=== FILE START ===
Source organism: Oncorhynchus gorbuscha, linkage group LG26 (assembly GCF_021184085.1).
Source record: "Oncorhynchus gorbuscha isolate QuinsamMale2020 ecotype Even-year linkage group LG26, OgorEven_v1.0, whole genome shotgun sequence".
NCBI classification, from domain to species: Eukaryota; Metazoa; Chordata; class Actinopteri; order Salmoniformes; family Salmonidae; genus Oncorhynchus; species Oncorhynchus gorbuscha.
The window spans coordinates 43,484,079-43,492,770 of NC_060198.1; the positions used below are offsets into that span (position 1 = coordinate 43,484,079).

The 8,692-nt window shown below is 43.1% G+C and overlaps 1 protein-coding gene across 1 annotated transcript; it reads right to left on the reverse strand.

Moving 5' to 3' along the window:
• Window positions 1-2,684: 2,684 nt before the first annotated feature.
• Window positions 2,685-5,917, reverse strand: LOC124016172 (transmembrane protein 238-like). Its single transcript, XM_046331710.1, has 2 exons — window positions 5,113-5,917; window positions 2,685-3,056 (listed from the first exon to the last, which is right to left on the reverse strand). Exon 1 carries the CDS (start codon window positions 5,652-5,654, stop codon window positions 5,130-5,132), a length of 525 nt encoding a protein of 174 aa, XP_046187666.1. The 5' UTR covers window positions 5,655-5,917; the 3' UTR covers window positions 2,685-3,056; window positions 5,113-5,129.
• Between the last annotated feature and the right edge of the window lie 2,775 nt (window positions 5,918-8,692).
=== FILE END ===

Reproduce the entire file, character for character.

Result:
Source organism: Oncorhynchus gorbuscha, linkage group LG26 (assembly GCF_021184085.1).
Source record: "Oncorhynchus gorbuscha isolate QuinsamMale2020 ecotype Even-year linkage group LG26, OgorEven_v1.0, whole genome shotgun sequence".
NCBI classification, from domain to species: Eukaryota; Metazoa; Chordata; class Actinopteri; order Salmoniformes; family Salmonidae; genus Oncorhynchus; species Oncorhynchus gorbuscha.
The window spans coordinates 43,484,079-43,492,770 of NC_060198.1; the positions used below are offsets into that span (position 1 = coordinate 43,484,079).

The 8,692-nt window shown below is 43.1% G+C and overlaps 1 protein-coding gene across 1 annotated transcript; it reads right to left on the reverse strand.

Moving 5' to 3' along the window:
• Window positions 1-2,684: 2,684 nt before the first annotated feature.
• Window positions 2,685-5,917, reverse strand: LOC124016172 (transmembrane protein 238-like). Its single transcript, XM_046331710.1, has 2 exons — window positions 5,113-5,917; window positions 2,685-3,056 (listed from the first exon to the last, which is right to left on the reverse strand). Exon 1 carries the CDS (start codon window positions 5,652-5,654, stop codon window positions 5,130-5,132), a length of 525 nt encoding a protein of 174 aa, XP_046187666.1. The 5' UTR covers window positions 5,655-5,917; the 3' UTR covers window positions 2,685-3,056; window positions 5,113-5,129.
• Between the last annotated feature and the right edge of the window lie 2,775 nt (window positions 5,918-8,692).